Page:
Felton Road’s Cornish Point vineyard has 18 different clone and rootstock combinations.
(photo courtesy of the winery)

Most people think of New Zealand for its Sauvignon Blanc, and rightly so—but these days the buzz is about Central Otago, the trendy Kiwi area garnering critical acclaim for Pinot Noir. As more wines from “Central” (as the locals and cool somms call it) make it onto the U.S. markets, you just may see one on a wine list. So what are they all about? Are they worth seeking out for a try?

Located on the nation’s South Island, Central Otago is the southernmost wine region in a country with some established wine regions like Hawke’s Bay and Marlborough. The oldest producers in Central Otago have only been producing wines since the 1980s, and many observers believe that in the next 20 years, it’s likely to become the next real worldwide pinot powerhouse. The region is small, making up about 5 percent of New Zealand’s planted vineyards, but new producers are starting up every year. (Think Oregon’s Willamette Valley 30 years ago.) 

Central Otago’s particular latitude (about 45 degrees) and cool climate is what makes it perfect for the finicky grape. Its vineyards are the highest elevation of any in New Zealand, and its uniquely long days and (so they say) clear air are what give the grapes here such a unique cool climate exposure. Thick skinned grapes yield deep colors for these wines that are still bright with great acidity, lots of minerality, and around 14% alcohol. 

Central Otago pinots are accessible now and don’t need age, although I’ve tasted some old ones and they have potential to cellar well. There are six sub-regions including Gibbston, Bannockburn, Cromwell Basin, Wanaka, and Alexandra, and many growers blend fruit from several regions.

Some wine lovers compare the region to Burgundy (and there are climatic and soil similarities), but let’s not get too far ahead of ourselves. For now, here are a few producers from Central to try if you’re interested in exploring this old world classic with a new world twist.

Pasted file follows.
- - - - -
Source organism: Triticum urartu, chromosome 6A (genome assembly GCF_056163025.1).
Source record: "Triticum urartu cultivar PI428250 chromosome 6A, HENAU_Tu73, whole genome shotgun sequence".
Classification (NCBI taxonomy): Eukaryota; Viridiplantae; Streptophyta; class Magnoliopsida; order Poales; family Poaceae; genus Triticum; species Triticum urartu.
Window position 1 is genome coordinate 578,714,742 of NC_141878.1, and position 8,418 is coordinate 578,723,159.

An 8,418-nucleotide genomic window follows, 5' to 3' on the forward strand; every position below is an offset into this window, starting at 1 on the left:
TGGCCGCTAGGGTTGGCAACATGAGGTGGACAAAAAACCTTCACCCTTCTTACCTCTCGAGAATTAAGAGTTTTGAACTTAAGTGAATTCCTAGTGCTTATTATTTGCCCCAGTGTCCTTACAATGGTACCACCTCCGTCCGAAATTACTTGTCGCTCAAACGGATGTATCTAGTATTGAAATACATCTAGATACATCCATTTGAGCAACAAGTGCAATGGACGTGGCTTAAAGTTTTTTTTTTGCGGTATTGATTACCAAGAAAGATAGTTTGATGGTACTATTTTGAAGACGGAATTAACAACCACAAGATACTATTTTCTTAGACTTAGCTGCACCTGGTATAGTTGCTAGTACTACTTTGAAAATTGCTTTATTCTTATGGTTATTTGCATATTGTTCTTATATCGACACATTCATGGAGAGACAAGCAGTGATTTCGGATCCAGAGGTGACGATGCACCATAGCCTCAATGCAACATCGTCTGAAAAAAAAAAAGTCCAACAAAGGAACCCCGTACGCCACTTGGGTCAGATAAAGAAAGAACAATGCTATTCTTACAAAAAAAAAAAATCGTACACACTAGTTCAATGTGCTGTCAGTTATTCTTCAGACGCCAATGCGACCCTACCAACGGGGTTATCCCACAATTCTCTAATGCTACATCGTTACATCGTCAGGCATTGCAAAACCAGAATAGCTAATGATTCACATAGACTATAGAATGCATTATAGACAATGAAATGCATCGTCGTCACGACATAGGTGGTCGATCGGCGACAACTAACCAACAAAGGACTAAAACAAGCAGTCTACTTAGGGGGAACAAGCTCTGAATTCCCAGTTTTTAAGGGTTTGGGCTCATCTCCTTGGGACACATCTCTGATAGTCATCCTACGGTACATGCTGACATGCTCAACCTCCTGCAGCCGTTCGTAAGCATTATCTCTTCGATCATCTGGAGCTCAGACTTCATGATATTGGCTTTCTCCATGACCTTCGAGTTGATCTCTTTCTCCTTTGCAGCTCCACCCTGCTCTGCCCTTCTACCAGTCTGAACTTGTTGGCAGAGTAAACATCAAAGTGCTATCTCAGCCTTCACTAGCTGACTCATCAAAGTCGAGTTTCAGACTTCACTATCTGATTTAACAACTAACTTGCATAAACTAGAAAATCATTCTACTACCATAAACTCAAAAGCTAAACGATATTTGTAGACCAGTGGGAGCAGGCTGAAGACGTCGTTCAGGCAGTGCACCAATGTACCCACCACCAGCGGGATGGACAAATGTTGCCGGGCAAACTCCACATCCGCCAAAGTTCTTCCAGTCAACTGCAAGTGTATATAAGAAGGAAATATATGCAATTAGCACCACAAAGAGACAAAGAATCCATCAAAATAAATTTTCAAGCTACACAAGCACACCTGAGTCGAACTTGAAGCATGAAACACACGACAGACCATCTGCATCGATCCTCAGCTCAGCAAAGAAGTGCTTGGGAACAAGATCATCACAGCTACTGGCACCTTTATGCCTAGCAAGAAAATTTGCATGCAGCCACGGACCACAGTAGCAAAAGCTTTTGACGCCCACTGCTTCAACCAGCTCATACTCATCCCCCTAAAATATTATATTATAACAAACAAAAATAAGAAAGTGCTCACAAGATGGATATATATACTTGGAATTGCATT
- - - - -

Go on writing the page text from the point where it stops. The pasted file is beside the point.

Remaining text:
Be warned: These wines can be hard to find in the U.S., so some creative sleuthing will help. In the meantime, if you see a pinot from this unique region, snag it!  Additionally, you’ll find that some of the larger producers ship directly to the U.S., giving you an excuse to say you’re waiting on a package from New Zealand.   


Felton Road is one of the best known Central Otago producers. The wines consistently get 90+ scores (as noted from the 2007 and 2008 single vineyard offerings in my tasting notes).  My Pick:   2019 Felton Road Bannockburn


This Bannockburn-based producer released its first vintage in 1998. Originally a consortium of four individual growers, it’s now a thriving domaine known as one of the best. You can also look for their second label, Roaring Meg.  My Pick: 2018 Mt. Difficulty Bannockburn Pinot Noir, Central Otago


Located on the shore of Lake Wanaka at the northern edge of the region, Rippon is one of the early pioneers in the area, planting their first vines in the 1980s with 1989 as their first vintage. These vines produce rich, distinctive, tannic wines with loads of fruit.  My Pick:  2016 Rippon Pinot Noir Mature Vine Central Otago


This estate has a German connection since it’s owned by Weingut Koehler Ruprecht from the Pfalz. The property, near Cromwell, is making a name for themselves and they ship to the US.  My Pick:  2016 Burn Cottage Central Otago Pinot Noir


On the western edge of the region, Amisfield is tucked against Lake Hayes. It would be a perfect first stop if you start your tasting day in Queenstown. My Pick: 2016 Amisfield Pinot Noir

Whether you find them similar to wines from California’s Central Coast, or Burgundy’s Cote de Beaune, these bottlings have plenty of unique pleasures. We can’t wait to see what another 20 years will bring.